EghtesadOnline: President Hassan Rouhani submitted the budget bill for the upcoming Iranian year (March 2020-21) to the parliament on Sunday which, he said, is indicative of the country’s tenacity and resistance in the face of US sanctions.
In the next fiscal year (to start March 20, 2020), the operating budget (including revenues derived mainly from taxation and exports at the disposal of the government) has been projected to stand at 4,845 trillion rials ($36.98 billion at the market exchange rate of 131,000 rials per dollar as of Saturday's closing).
Add to this, revenues exclusive to ministries and governmental institutions worth 792 trillion rials ($6.04 billion), which takes the total sum of the general budget to 5,638 trillion rials ($43.03 billion).
The budget of state companies, banks and for-profit organizations has been put at 14,839 trillion rials ($113.27 billion), according to Financial Tribune.
All in all, the ceiling set for the government’s total budget is at 19,887 trillion rials ($151.8 billion).
The government's operating budget for the upcoming fiscal year indicates an 8% expansion compared with the corresponding figure in the current year’s budget.
It's noteworthy to consider the inflation in Iran. The Statistical Center of Iran's latest report shows the average goods and services CPI in the 12-month period ending Nov. 21 increased by 41.1% compared with last year’s corresponding period.
Nevertheless, next year's budget will be contractionary.
Tax earnings have been set at 1,982 trillion rials ($15.12 billion) and those from the transfer of capital assets at 991,230 billion rials ($7.56 billion). The transfer of capital assets consists of several sections, including domestic sales and exports of oil products. Notably, the government has projected that its oil and oil products revenues will stand at 482,986 billion rials ($3.68 billion) next year.
Mohammad Baqer Nobakht, the head of Plan and Budget Organization, says next year's oil revenues will be exclusively spent on development projects.
The share of the National Development Fund of Iran from oil resources (crude oil, gas condensates and natural gas exports) has been set at 20%. The government is obliged to pay 14.5% of oil revenues to the National Iranian Oil Company and 14.5% of the revenues yielded from natural gas exports to the National Iranian Gas Company.
Earnings from the transfer of financial assets, including sales of treasury bonds, are projected to reach 1,247 trillion rials ($9.51 billion).
The privatization of state companies will generate 114,871 billion rials ($876.87 million) for the government, as per the budget bill.
On the side of expenditure, the government has considered an average of 15% rise in the wages of employees next year.
The budget allocated to emoluments is set at 1,130 trillion rials ($8.62 billion) and income tax exemption for government employees has been set at 360 million rials ($2,748) per year.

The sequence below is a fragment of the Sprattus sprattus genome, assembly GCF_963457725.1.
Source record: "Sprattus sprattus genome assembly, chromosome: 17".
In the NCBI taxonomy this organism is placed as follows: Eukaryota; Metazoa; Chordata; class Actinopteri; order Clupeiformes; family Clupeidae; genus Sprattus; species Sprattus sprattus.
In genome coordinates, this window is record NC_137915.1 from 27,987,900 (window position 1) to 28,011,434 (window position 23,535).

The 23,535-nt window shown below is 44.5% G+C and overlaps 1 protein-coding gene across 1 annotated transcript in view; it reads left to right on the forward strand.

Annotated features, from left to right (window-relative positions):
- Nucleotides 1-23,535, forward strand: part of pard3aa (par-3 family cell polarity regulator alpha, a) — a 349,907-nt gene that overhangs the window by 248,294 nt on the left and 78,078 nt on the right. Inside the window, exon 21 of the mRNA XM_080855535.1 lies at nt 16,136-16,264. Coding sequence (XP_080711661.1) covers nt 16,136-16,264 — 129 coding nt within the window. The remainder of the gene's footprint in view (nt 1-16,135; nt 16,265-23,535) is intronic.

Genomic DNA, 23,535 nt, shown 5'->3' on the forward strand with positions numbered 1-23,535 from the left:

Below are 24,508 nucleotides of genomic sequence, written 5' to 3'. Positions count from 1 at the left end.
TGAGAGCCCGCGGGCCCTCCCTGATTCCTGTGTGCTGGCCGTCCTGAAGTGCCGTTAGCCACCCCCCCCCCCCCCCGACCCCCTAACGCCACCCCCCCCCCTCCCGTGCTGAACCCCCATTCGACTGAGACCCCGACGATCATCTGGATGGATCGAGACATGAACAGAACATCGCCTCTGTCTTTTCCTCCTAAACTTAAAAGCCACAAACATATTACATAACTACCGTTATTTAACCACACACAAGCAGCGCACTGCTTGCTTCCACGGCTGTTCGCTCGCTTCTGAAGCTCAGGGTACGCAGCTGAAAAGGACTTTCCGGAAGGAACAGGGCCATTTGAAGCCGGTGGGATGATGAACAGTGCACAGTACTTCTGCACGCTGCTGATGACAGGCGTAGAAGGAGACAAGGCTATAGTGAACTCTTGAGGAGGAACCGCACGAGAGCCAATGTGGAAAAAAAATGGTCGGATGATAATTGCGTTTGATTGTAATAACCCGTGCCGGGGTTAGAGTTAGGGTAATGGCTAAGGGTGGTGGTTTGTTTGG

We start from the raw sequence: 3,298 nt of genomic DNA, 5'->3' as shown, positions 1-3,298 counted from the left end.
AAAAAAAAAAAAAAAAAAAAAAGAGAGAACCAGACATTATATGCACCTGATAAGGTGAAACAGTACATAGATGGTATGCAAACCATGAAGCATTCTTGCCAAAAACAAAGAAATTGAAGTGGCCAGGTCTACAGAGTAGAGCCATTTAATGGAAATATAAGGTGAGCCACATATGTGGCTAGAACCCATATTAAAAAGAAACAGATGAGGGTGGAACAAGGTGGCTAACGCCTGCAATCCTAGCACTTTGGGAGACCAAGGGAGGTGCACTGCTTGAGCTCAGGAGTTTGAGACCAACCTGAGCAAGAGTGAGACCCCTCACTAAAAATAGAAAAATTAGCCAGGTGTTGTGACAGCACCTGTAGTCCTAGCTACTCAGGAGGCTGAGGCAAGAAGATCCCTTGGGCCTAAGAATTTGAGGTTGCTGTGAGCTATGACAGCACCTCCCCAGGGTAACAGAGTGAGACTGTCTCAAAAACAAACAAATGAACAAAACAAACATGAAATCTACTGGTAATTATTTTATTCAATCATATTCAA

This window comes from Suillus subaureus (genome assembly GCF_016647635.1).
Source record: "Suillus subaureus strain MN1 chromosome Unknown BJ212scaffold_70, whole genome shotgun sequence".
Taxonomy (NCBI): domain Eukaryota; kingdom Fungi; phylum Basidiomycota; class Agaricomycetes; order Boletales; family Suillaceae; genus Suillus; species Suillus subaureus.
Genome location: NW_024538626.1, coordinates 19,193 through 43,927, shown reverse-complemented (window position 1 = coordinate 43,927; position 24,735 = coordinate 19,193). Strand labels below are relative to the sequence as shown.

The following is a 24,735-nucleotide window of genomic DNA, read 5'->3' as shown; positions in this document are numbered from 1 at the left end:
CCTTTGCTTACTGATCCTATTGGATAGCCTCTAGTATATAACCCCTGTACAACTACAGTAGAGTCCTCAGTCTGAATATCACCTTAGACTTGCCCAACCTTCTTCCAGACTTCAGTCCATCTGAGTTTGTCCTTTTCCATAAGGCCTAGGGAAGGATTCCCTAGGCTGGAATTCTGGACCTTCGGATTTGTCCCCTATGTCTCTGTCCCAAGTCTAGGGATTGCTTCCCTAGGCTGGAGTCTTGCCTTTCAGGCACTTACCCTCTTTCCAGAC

Cash, Non-Cash Subsidies
The government will pay 428 billion rials ($3.26 million) in cash and non-cash subsidies next year as per the budget bill. On top of that, it will allocate 310 billion rials ($2.36 million) for the implementation of the so-called Livelihood Assistance Program, i.e. cash transfers as compensation for higher gasoline prices introduced in mid-November.
As of Nov. 15, the government reformed the gasoline price, according to which, private car owners can buy 60 liters of subsidized gasoline every month with a fuel card for 15,000 rials [11 cents] per liter, up 50% in prices and additional purchases (maximum 250 liters a month) will cost 30,000 rials [about 23 cents] per liter, up 200%.
According to Oil Minister Bijan Namdar Zanganeh, this will increase annual government revenues by $2.5 billion, which will be used exclusively for welfare spending under the Livelihood Assistance Program.
“The government will earn $1 billion more by selling subsidized fuel and close to $1.5 billion from selling non-subsidized gasoline,” he said, adding that the excess supply will be offered on the energy bourse.
Prior to the price hike, the government’s annual earnings from selling gasoline amounted to $31.7 billion that will reach $34.2 billion or 8% higher.
Over the first round of cash payments as compensation, the government granted 550,000 rials ($4.19) to one person households, 1.03 million rials ($7.86) to two-person families, 1.38 million rials ($10.53) to three-person households, 1.72 million rials ($13.12) to four-person households and 2.05 million rials ($15.64) to households with five or more persons.
“About 17.7 million households, including 60 million people, received cash support worth 24,200 billion rials [$184.73 million] through the three-phase Livelihood Assistance Program that started on Nov. 19. Only 20% of the general public were left out in the first round of this aid program,” Ahmad Meydari, deputy minister of cooperatives, labor and social welfare, has been quoted as claiming.
After depositing the first round of cash, the government said it would weigh up offering earnings from higher gasoline prices to people only after monitoring their bank accounts.